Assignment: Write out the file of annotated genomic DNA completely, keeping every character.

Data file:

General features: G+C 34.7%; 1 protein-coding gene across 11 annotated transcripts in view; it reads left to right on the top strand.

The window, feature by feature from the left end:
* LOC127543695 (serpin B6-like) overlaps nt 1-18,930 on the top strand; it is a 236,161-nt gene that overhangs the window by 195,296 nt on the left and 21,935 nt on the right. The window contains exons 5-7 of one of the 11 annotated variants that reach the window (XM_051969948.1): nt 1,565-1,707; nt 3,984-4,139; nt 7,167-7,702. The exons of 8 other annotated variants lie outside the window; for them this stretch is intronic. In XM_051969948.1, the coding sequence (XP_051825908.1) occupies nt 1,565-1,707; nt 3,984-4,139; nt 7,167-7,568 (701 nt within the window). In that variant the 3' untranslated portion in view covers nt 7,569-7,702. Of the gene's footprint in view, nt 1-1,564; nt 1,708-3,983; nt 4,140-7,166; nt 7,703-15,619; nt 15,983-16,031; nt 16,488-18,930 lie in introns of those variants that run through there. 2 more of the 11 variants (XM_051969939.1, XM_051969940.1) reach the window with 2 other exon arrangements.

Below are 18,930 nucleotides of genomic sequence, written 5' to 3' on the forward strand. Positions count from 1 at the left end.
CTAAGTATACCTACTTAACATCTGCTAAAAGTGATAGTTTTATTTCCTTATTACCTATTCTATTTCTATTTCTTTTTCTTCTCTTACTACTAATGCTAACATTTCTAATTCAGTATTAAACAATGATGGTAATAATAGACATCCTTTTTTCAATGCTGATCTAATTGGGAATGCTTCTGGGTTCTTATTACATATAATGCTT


General features: G+C 34.7%; 1 protein-coding gene across 11 annotated transcripts in view; it reads left to right on the top strand.

The window, feature by feature from the left end:
* LOC127543695 (serpin B6-like) overlaps nt 1-18,930 on the top strand; it is a 236,161-nt gene that overhangs the window by 195,296 nt on the left and 21,935 nt on the right. The window contains exons 5-7 of one of the 11 annotated variants that reach the window (XM_051969948.1): nt 1,565-1,707; nt 3,984-4,139; nt 7,167-7,702. The exons of 8 other annotated variants lie outside the window; for them this stretch is intronic. In XM_051969948.1, the coding sequence (XP_051825908.1) occupies nt 1,565-1,707; nt 3,984-4,139; nt 7,167-7,568 (701 nt within the window). In that variant the 3' untranslated portion in view covers nt 7,569-7,702. Of the gene's footprint in view, nt 1-1,564; nt 1,708-3,983; nt 4,140-7,166; nt 7,703-15,619; nt 15,983-16,031; nt 16,488-18,930 lie in introns of those variants that run through there. 2 more of the 11 variants (XM_051969939.1, XM_051969940.1) reach the window with 2 other exon arrangements.

Below are 18,930 nucleotides of genomic sequence, written 5' to 3' on the forward strand. Positions count from 1 at the left end.
CTAAGTATACCTACTTAACATCTGCTAAAAGTGATAGTTTTATTTCCTTATTACCTATTCTATTTCTATTTCTTTTTCTTCTCTTACTACTAATGCTAACATTTCTAATTCAGTATTAAACAATGATGGTAATAATAGACATCCTTTTTTCAATGCTGATCTAATTGGGAATGCTTCTGGGTTCTTATTACATATAATGCTT